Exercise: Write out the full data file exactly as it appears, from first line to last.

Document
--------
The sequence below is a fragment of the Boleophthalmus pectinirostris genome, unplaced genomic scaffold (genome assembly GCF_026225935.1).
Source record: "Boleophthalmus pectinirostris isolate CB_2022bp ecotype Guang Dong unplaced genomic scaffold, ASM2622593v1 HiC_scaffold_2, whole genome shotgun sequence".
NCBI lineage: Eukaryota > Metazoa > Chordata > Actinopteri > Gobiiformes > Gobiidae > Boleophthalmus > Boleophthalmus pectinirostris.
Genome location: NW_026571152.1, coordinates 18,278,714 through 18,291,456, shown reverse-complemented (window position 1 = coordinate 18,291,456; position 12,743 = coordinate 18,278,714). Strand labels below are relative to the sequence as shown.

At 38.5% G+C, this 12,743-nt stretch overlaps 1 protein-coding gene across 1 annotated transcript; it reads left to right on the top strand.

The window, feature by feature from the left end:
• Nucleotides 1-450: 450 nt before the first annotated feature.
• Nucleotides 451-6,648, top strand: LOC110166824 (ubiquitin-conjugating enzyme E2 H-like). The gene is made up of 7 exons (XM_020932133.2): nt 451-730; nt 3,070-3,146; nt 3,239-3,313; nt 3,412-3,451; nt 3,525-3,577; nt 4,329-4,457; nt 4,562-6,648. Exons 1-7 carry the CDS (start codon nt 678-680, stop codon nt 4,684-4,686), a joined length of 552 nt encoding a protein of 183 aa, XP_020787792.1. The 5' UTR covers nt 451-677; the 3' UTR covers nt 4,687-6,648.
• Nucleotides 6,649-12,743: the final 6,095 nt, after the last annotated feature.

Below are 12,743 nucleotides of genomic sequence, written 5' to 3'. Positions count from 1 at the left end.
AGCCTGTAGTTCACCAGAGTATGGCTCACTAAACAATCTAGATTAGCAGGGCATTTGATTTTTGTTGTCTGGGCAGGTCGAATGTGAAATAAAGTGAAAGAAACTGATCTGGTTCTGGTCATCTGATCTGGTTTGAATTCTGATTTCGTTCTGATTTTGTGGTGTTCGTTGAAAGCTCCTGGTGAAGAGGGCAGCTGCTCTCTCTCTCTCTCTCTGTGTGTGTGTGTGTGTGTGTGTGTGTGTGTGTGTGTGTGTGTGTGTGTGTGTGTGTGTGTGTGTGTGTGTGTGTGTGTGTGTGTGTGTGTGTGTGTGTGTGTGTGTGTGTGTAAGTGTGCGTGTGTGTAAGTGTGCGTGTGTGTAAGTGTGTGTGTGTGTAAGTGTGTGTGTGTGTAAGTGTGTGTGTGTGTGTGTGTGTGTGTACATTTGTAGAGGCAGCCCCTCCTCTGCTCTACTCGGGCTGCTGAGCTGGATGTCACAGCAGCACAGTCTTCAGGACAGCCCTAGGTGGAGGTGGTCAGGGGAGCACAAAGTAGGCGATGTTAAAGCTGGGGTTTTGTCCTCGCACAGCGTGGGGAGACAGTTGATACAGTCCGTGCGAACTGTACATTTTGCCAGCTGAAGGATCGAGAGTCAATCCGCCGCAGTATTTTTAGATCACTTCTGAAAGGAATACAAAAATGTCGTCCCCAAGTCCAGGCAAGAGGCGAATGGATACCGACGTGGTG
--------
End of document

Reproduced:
The sequence below is a fragment of the Boleophthalmus pectinirostris genome, unplaced genomic scaffold (genome assembly GCF_026225935.1).
Source record: "Boleophthalmus pectinirostris isolate CB_2022bp ecotype Guang Dong unplaced genomic scaffold, ASM2622593v1 HiC_scaffold_2, whole genome shotgun sequence".
NCBI lineage: Eukaryota > Metazoa > Chordata > Actinopteri > Gobiiformes > Gobiidae > Boleophthalmus > Boleophthalmus pectinirostris.
Genome location: NW_026571152.1, coordinates 18,278,714 through 18,291,456, shown reverse-complemented (window position 1 = coordinate 18,291,456; position 12,743 = coordinate 18,278,714). Strand labels below are relative to the sequence as shown.

At 38.5% G+C, this 12,743-nt stretch overlaps 1 protein-coding gene across 1 annotated transcript; it reads left to right on the top strand.

The window, feature by feature from the left end:
• Nucleotides 1-450: 450 nt before the first annotated feature.
• Nucleotides 451-6,648, top strand: LOC110166824 (ubiquitin-conjugating enzyme E2 H-like). The gene is made up of 7 exons (XM_020932133.2): nt 451-730; nt 3,070-3,146; nt 3,239-3,313; nt 3,412-3,451; nt 3,525-3,577; nt 4,329-4,457; nt 4,562-6,648. Exons 1-7 carry the CDS (start codon nt 678-680, stop codon nt 4,684-4,686), a joined length of 552 nt encoding a protein of 183 aa, XP_020787792.1. The 5' UTR covers nt 451-677; the 3' UTR covers nt 4,687-6,648.
• Nucleotides 6,649-12,743: the final 6,095 nt, after the last annotated feature.

Below are 12,743 nucleotides of genomic sequence, written 5' to 3'. Positions count from 1 at the left end.
AGCCTGTAGTTCACCAGAGTATGGCTCACTAAACAATCTAGATTAGCAGGGCATTTGATTTTTGTTGTCTGGGCAGGTCGAATGTGAAATAAAGTGAAAGAAACTGATCTGGTTCTGGTCATCTGATCTGGTTTGAATTCTGATTTCGTTCTGATTTTGTGGTGTTCGTTGAAAGCTCCTGGTGAAGAGGGCAGCTGCTCTCTCTCTCTCTCTCTGTGTGTGTGTGTGTGTGTGTGTGTGTGTGTGTGTGTGTGTGTGTGTGTGTGTGTGTGTGTGTGTGTGTGTGTGTGTGTGTGTGTGTGTGTGTGTGTGTGTGTGTGTGTGTGTAAGTGTGCGTGTGTGTAAGTGTGCGTGTGTGTAAGTGTGTGTGTGTGTAAGTGTGTGTGTGTGTAAGTGTGTGTGTGTGTGTGTGTGTGTGTACATTTGTAGAGGCAGCCCCTCCTCTGCTCTACTCGGGCTGCTGAGCTGGATGTCACAGCAGCACAGTCTTCAGGACAGCCCTAGGTGGAGGTGGTCAGGGGAGCACAAAGTAGGCGATGTTAAAGCTGGGGTTTTGTCCTCGCACAGCGTGGGGAGACAGTTGATACAGTCCGTGCGAACTGTACATTTTGCCAGCTGAAGGATCGAGAGTCAATCCGCCGCAGTATTTTTAGATCACTTCTGAAAGGAATACAAAAATGTCGTCCCCAAGTCCAGGCAAGAGGCGAATGGATACCGACGTGGTG